The return of Jews to the Land began in earnest in the 1920s and became a flood after the second world war and the horror of the Shoah, the Holocaust, was revealed, but the immigration had begun towards the end of the nineteenth century as a movement developed which took its name from the hill upon which the Temple had stood. Zion-ism argued and fought for Jews to be given a homeland. A promise to make this happen was stated in the Balfour Declaration of 1917. The promise was matched with a declaration ensuring protection for the Palestinians who had lived there for generations. These were mostly Muslims but included a significant number of Christians: “it being clearly understood that nothing shall be done which may prejudice the civil and religious rights of existing non-Jewish communities in Palestine.”
After the British gave up control, harried out by militant Zionists, who also drove thousands of Palestinians from their homes, the State of Israel came into being in 1948. The achievements of Israel in the time since its foundation are remarkable and praiseworthy; its treatment of Palestinians less so. Israel is constantly readied for war. The Palestinians have, throughout this period, been inadequately led, and chances for a just peace have been missed.
Two of the Jewish professors who spoke to us on the Sabbatical were American in their upbringing. Each grew up believing every Christian wanted to kill them. In Jerusalem they met the Sisters of Zion and realised that this was not true, and became friends with the Sisters and the many groups who pass through their doors. Like many others Jews within the Land and in the Diaspora they wish for a just, two-state solution.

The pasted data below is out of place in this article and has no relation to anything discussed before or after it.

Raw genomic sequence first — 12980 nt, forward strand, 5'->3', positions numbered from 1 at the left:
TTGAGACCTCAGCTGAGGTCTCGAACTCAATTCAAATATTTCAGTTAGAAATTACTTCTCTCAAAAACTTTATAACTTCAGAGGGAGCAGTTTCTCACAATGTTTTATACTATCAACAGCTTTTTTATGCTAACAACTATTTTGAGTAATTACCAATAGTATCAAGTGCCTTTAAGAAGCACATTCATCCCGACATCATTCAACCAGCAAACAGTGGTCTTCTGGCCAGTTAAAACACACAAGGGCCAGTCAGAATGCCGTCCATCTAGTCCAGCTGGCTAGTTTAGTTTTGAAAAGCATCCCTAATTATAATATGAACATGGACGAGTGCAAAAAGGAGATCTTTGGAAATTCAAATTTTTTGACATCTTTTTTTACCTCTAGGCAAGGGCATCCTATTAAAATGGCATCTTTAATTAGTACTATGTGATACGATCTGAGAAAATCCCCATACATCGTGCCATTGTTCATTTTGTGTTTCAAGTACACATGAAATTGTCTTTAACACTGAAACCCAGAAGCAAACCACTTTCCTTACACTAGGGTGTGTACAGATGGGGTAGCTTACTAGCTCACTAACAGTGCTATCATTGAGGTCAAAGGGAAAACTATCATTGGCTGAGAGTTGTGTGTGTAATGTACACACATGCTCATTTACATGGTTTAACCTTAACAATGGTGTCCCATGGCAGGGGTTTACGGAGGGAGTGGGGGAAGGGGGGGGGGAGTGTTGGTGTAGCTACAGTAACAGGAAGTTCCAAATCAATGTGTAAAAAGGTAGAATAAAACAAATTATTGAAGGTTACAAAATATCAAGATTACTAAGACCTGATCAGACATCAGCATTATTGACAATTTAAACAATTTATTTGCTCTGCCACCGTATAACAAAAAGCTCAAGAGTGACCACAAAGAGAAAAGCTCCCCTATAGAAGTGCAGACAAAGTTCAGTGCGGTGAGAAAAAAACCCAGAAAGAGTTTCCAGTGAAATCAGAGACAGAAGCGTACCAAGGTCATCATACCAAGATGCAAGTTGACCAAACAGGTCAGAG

One of many who are working for dialogue between all parties in the Land is David Neuhaus SJ. He is South African by birth, and by birth white and a Jew. He was sent by his parents as a teenager to Israel to escape apartheid and its evils. In Israel he met Catholics and converted; then he joined the Jesuits. He is a gifted linguist and studied, among other things, Scripture at the Biblicum in Rome. He lives again in Jerusalem and among his weekly tasks, he goes into the West Bank to teach Christianity to Muslims in Arabic. He is uniquely placed to know what is happening among all sides in this complex kaleidoscope of moving, colourful, worrisome parts. He is also a delightful person who is working hard to help people talk to others, not of their group.
Outside Jerusalem, the border with the occupied West Bank is marked by a huge and ugly wall. It is a defensive measure to prevent bombers entering. Pope Francis stopped his car to stand and silently pray there. One of the Pope's grand titles is Pontifex Maximus, the great bridge-builder. That is what David Neuhaus and many others are doing. There is need for, not walls, but more bridges to be built in the Land of Jesus' birth.
“Zion have no fear”.